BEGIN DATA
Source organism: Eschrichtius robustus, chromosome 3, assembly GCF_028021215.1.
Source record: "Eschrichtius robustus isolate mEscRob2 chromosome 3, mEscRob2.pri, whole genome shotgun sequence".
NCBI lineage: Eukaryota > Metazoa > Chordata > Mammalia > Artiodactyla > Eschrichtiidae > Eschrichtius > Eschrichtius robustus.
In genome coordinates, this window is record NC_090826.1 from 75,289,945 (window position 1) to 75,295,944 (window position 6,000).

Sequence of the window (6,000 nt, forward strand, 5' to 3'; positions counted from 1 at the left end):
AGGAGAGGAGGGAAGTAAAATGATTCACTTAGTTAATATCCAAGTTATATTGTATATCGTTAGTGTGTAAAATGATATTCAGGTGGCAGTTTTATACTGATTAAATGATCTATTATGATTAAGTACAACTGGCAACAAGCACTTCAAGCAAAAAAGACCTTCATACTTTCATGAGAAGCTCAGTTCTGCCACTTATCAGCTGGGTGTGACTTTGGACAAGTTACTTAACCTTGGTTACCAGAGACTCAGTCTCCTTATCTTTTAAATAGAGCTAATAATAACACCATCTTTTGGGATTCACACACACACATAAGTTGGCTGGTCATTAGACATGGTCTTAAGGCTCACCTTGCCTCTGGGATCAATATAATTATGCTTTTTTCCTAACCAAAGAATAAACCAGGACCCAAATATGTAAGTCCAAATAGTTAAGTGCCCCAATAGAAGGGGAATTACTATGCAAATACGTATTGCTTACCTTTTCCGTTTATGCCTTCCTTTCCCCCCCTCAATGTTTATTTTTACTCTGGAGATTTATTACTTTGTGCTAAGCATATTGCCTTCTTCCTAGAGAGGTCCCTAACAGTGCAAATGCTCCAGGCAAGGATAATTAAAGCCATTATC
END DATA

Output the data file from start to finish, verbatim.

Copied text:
Source organism: Eschrichtius robustus, chromosome 3, assembly GCF_028021215.1.
Source record: "Eschrichtius robustus isolate mEscRob2 chromosome 3, mEscRob2.pri, whole genome shotgun sequence".
NCBI lineage: Eukaryota > Metazoa > Chordata > Mammalia > Artiodactyla > Eschrichtiidae > Eschrichtius > Eschrichtius robustus.
In genome coordinates, this window is record NC_090826.1 from 75,289,945 (window position 1) to 75,295,944 (window position 6,000).

Sequence of the window (6,000 nt, forward strand, 5' to 3'; positions counted from 1 at the left end):
AGGAGAGGAGGGAAGTAAAATGATTCACTTAGTTAATATCCAAGTTATATTGTATATCGTTAGTGTGTAAAATGATATTCAGGTGGCAGTTTTATACTGATTAAATGATCTATTATGATTAAGTACAACTGGCAACAAGCACTTCAAGCAAAAAAGACCTTCATACTTTCATGAGAAGCTCAGTTCTGCCACTTATCAGCTGGGTGTGACTTTGGACAAGTTACTTAACCTTGGTTACCAGAGACTCAGTCTCCTTATCTTTTAAATAGAGCTAATAATAACACCATCTTTTGGGATTCACACACACACATAAGTTGGCTGGTCATTAGACATGGTCTTAAGGCTCACCTTGCCTCTGGGATCAATATAATTATGCTTTTTTCCTAACCAAAGAATAAACCAGGACCCAAATATGTAAGTCCAAATAGTTAAGTGCCCCAATAGAAGGGGAATTACTATGCAAATACGTATTGCTTACCTTTTCCGTTTATGCCTTCCTTTCCCCCCCTCAATGTTTATTTTTACTCTGGAGATTTATTACTTTGTGCTAAGCATATTGCCTTCTTCCTAGAGAGGTCCCTAACAGTGCAAATGCTCCAGGCAAGGATAATTAAAGCCATTATC